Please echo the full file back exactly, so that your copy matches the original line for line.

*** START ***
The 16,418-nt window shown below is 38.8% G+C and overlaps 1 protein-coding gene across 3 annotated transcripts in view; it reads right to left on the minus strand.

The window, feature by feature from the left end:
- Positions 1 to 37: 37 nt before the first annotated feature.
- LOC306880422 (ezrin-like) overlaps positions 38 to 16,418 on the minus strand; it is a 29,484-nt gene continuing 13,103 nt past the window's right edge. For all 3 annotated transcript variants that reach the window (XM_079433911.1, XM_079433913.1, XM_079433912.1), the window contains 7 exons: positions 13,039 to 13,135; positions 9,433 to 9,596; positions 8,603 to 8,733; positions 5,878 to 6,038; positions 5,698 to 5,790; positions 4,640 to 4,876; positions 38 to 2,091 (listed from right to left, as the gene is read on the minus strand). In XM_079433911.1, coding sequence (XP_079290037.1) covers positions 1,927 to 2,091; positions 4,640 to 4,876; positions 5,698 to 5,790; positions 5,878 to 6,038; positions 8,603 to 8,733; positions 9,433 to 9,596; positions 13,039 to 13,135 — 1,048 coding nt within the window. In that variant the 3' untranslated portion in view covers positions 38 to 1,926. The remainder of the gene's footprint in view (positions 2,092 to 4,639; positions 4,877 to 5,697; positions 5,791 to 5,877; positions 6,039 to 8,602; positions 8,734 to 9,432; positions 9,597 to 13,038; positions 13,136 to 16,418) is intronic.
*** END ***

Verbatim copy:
The 16,418-nt window shown below is 38.8% G+C and overlaps 1 protein-coding gene across 3 annotated transcripts in view; it reads right to left on the minus strand.

The window, feature by feature from the left end:
- Positions 1 to 37: 37 nt before the first annotated feature.
- LOC306880422 (ezrin-like) overlaps positions 38 to 16,418 on the minus strand; it is a 29,484-nt gene continuing 13,103 nt past the window's right edge. For all 3 annotated transcript variants that reach the window (XM_079433911.1, XM_079433913.1, XM_079433912.1), the window contains 7 exons: positions 13,039 to 13,135; positions 9,433 to 9,596; positions 8,603 to 8,733; positions 5,878 to 6,038; positions 5,698 to 5,790; positions 4,640 to 4,876; positions 38 to 2,091 (listed from right to left, as the gene is read on the minus strand). In XM_079433911.1, coding sequence (XP_079290037.1) covers positions 1,927 to 2,091; positions 4,640 to 4,876; positions 5,698 to 5,790; positions 5,878 to 6,038; positions 8,603 to 8,733; positions 9,433 to 9,596; positions 13,039 to 13,135 — 1,048 coding nt within the window. In that variant the 3' untranslated portion in view covers positions 38 to 1,926. The remainder of the gene's footprint in view (positions 2,092 to 4,639; positions 4,877 to 5,697; positions 5,791 to 5,877; positions 6,039 to 8,602; positions 8,734 to 9,432; positions 9,597 to 13,038; positions 13,136 to 16,418) is intronic.